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Our History

The Farmers Commission Company - was created in September of 1996 by the merger of two old established cooperatives, U. S. Commission Company established in 1919 and Ada Farmers Exchange established in 1919.

The Farmers Commission Company, as of August 31, 2009, is a farmer cooperative located in Northwest Central Ohio with 10 grain and 5 agronomy locations in the following counties: Allen, Hancock, Hardin, Seneca, and Wyandot. Farmers Commission Company’s customer base resides in these and the surrounding counties.

  • 1996

    Purchased the Kenton and Alger Grain Facilities, Kenton Farm Center, and the Upper Sandusky Petroleum Bulk Plant from Countrymark Co-op, Inc. Purchased the assets and business of the Cairo Elevator: the Cairo Grain Facility and Columbus Grove Agronomy Facility.

  • 2000

    Purchased the Terra Agronomy Facilities of Sycamore and Harrod. And purchased the business and equipment of the Dola Terra Agronomy Facility. Purchased the Northwest Oil Hardin County Petroleum Route. Sold the Columbus Grove Agronomy Facility to Jennings-Gomer Equity.

  • 2001

    Purchased the Kenton Fertilizer Terminal from Land O’ Lakes. Since creation of the company, the facility was leased.

  • 2004

    Sold the Carey Grain Facility and Carey Agronomy Facility to the Village of Carey and Carey Schools.

  • 2007

    Purchased the Dola Grain Facility from Dola Grain and Supply. The facility was being leased. Purchased the assets and business of the New Generation Cooperative with locations in Arlington and Jenera, Ohio. Created a Joint Petroleum LLC with Champaign Landmark (Cooperative Energy Company). Transferred the petroleum assets and business into the LLC.

U.S. COMMISSION COMPANY – In the fall of 1918 a group of farmers met for the primary purpose of developing a better market for their wheat crop and securing a source for supplies needed on their farms. It was decided a farmer owned and operated cooperative by the name of U. S. Commission Company be formed. The newly formed company purchased an existing lumberyard in Upper Sandusky and the Jud Bowen & Son Elevator to create the original and current location of the Upper Sandusky’s Farmers Commission Company. During the years, the company sold coal and lumber, and wholesaled flour to bakeries. It even owned a flour mill in Upper Sandusky and a retail flour outlet in Marion.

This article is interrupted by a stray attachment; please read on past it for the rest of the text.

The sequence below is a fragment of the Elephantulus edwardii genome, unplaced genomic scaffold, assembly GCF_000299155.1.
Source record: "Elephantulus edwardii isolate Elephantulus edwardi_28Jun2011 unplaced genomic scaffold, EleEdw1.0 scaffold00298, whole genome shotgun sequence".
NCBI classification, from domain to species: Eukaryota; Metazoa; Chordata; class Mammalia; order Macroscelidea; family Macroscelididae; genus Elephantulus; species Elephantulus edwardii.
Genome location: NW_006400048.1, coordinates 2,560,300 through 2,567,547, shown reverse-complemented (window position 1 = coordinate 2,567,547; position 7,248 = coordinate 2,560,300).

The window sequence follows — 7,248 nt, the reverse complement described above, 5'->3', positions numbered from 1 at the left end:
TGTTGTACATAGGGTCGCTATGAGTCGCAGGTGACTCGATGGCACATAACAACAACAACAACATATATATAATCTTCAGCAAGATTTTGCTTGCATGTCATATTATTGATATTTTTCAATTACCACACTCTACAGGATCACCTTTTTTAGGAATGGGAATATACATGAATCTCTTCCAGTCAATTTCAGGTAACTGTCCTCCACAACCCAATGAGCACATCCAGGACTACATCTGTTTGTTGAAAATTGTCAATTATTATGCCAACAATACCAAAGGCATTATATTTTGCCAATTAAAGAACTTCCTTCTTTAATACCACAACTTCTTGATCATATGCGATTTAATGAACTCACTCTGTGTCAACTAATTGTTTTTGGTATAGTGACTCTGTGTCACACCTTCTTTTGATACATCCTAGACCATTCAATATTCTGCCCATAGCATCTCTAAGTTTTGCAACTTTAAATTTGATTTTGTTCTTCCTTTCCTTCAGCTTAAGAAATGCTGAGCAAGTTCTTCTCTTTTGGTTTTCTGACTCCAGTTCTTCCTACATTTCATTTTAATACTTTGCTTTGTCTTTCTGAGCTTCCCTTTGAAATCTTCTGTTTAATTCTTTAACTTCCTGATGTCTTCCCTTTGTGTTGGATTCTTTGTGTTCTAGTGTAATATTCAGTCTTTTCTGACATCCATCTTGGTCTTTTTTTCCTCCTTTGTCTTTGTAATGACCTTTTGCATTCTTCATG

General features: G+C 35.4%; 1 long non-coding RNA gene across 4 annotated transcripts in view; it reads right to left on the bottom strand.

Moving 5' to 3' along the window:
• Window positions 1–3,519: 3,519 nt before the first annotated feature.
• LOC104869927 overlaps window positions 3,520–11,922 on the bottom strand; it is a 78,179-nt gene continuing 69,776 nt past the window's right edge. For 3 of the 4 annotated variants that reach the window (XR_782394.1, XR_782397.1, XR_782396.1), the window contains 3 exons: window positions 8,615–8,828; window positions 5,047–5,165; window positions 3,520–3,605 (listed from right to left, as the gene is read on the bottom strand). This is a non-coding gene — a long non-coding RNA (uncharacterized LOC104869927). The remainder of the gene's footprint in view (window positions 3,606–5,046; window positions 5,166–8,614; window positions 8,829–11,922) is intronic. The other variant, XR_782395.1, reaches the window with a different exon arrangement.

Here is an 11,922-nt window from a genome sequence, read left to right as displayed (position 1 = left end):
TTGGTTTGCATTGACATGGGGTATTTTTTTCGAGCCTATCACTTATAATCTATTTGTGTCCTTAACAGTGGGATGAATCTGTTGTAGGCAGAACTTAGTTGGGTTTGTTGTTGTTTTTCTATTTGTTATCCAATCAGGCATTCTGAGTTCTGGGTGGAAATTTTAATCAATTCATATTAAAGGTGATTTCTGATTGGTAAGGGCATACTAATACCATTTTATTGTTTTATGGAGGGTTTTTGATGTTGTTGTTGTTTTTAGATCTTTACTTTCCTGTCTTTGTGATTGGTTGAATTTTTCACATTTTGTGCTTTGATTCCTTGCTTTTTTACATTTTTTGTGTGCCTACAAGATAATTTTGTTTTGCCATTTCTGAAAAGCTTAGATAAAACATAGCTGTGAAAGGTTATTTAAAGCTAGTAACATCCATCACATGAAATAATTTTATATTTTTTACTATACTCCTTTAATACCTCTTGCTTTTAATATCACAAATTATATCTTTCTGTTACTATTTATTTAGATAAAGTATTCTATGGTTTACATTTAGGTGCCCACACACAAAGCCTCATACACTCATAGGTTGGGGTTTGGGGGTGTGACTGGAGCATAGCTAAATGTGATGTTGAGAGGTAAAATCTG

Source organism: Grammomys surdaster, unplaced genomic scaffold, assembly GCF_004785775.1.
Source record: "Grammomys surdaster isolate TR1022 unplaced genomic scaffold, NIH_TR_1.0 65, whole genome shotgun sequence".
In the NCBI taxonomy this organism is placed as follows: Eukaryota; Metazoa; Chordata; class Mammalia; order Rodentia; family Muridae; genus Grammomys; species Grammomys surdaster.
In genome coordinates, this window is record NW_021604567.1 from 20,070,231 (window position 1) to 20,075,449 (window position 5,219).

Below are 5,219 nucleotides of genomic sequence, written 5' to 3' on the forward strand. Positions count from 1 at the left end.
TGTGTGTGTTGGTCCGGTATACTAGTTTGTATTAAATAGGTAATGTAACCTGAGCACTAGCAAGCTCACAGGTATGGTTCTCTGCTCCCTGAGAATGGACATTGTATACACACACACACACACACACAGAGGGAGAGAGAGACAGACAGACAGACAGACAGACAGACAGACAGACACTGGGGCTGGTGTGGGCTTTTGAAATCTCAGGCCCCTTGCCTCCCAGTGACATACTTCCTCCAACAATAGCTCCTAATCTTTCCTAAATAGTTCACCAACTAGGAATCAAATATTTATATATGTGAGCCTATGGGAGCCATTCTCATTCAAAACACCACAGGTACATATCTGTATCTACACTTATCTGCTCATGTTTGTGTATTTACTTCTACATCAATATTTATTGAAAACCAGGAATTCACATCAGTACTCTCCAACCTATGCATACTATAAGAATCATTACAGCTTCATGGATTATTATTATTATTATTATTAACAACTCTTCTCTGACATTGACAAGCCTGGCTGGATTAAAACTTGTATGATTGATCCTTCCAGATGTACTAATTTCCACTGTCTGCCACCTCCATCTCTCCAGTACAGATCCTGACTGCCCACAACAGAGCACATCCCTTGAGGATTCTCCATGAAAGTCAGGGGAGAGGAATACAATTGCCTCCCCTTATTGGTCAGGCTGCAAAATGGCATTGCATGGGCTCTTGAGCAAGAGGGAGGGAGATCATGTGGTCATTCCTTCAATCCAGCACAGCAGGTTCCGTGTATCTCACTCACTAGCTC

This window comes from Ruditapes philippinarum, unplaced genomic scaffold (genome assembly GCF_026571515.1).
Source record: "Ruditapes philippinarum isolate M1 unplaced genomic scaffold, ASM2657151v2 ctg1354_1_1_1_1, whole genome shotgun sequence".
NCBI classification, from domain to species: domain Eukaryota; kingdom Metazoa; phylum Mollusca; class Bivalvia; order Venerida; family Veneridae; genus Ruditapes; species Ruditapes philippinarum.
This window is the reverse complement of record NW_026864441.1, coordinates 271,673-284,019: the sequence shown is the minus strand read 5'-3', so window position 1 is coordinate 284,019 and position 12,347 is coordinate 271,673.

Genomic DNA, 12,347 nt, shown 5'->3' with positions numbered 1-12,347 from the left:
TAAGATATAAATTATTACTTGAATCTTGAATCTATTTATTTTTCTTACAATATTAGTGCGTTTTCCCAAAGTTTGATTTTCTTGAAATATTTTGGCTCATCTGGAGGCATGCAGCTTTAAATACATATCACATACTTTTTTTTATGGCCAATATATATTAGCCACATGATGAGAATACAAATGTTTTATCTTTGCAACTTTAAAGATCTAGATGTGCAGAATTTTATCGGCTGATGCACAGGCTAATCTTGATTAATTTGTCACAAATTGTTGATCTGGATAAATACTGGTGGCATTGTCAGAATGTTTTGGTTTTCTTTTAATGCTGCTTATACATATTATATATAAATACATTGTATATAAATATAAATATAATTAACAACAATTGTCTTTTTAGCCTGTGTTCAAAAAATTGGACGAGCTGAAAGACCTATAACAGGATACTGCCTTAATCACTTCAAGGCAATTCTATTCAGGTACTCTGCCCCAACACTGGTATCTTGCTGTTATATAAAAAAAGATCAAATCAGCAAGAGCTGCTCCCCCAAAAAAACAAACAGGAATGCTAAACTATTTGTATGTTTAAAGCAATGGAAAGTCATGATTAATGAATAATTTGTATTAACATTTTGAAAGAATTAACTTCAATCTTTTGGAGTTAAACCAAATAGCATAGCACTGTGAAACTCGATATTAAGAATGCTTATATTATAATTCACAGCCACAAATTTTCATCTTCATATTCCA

• 1942

    The McCutchenville Elevator was purchased.

  • 1968

    Carey Farmers Elevator merged into the U. S. Commission Company.

  • 1972

    Purchased the Shaffer Elevator in Vanlue.

  • 1985

    Leased Landmark Agronomy Plants at Upper Sandusky CR 108, Carey, and Kirby.

  • 1991

    Purchased Landmark Plants, Upper, Carey, and Kirby.

  • 1992

    Vanlue Grain and Supply merged into the U. S. Commission Company.

  • 1994

    Purchased Countrymark Petroleum Route in Upper Sandusky.

  • 1996

    Sold Vanlue (Shaffer Elevator) facility and merged with Ada Farmers Exchange to form The Farmers Commission Company.

ADA FARMERS EXCHANGE – In 1919 the Ada Farmers Exchange was created and located at its current location.

  • 1980s

    Lafayette Cooperative Company merged into the Ada Farmers Exchange.

  • 1986-87

    Landmark Agronomy Plant outside of Ada was purchased.

  • 1991

    Leased the Kenton Farm Center and purchased Kenton Petroleum Route from Countrymark.

  • 1992

    Purchased the Horn Agronomy Plant in Alger.

  • 1994

    Leased the Kenton Fertilizer Terminal in Kenton from Countrymark.

  • 1995

    Signed a management agreement to manage the Kenton and Alger Countrymark Grain Terminals.

  • 1996

    Leased Dola Grain and Supply in Dola, sold Lafayette Branch and merged with the U. S. Commission Company to form The Farmers Commission Company.

Champaign Landmark, Inc., - as of August 31, 2009, is a member-owned cooperative founded in 1934 to serve the agricultural needs of Champaign County farmers. The main office of Champaign Landmark is located in Urbana, Ohio at 304 Bloomfield Avenue. Today, Champaign Landmark has grown to include 17 facilities and 140 employees in a 12 county area in West Central Ohio. Champaign.

Landmark serves not only over 1900 farmer members, but also over 2000 rural and urban customers.

We have four product and services departments: agronomy, energy, feed/farm supplies, and grain merchandising. We also have a Tire Service Center in Urbana, retail farm stores in Mechanicsburg and Delaware under the Champaign Feed and Pet Supply name, a feed drive-thru in Marysville and three fuel plazas located in Mechanicsburg, Richwood and Urbana.

MISSION STATEMENT –– It is the mission of Champaign Landmark, Inc., through the efforts of dedicated employees, to be the supplier and marketer of choice, whose goal is to assist in improving the customer’s bottom line. This is done in a manner that is profitable while being a good steward of the environment and a welcome neighbor in our communities.

  • 1916-32

    The Farm Bureau movement began as an outgrowth of the agricultural Extension work in America. County Farm Bureaus in Ohio banded together in 1919 to form the Ohio Farm Bureau Federation. County extension agents played a very important role in the early organization of the Champaign County Farm Bureau. They helped organize many cooperatives to market livestock, grain, poultry, eggs, wool and dairy products. In the fall of 1921, local farmers began pooling their first orders for fertilizers, seed, binder twine, and other farm supplies. In November of 1923 the Champaign County Livestock Shipping Company was organized by Farm Bureau. After a jump of a few years, in 1932 the Champaign County Farm Bureau Service Company was incorporated.

  • 1934

    Two years later, in March of 1934, Champaign County Farm Bureau Cooperative was founded. Purposes of the cooperative were to serve as a farmers’ wholesale purchasing agent, manufacturer, processor, and marketing agent. The main office was located at 665 Miami St, Urbana.

  • 1942

    The Champaign County Farm Bureau Cooperative Association leased the filling station and bulk plant located at 215 Miami Street, Urbana.

  • 1943

    Purchased the Chas. B. Stickel Feed Mill in Mechanicsburg–making this the first Branch facility.

  • 1945

    On March 22 the Board signed an option on land on the north side of Urbana belonging to Mr. Dellinger as a future location under the best terms possible. In September the deed was received for 3.5 acres on Bloomfield Avenue for the Old Illinois Car Yard at the price of $3,000.

  • 1946

    In February the Board authorized the construction of a grain elevator and feed mill on Bloomfield Avenue. In August construction started on the grain elevator of 14,000 bushel capacity, 50’ x 96’ warehouse, office and store building.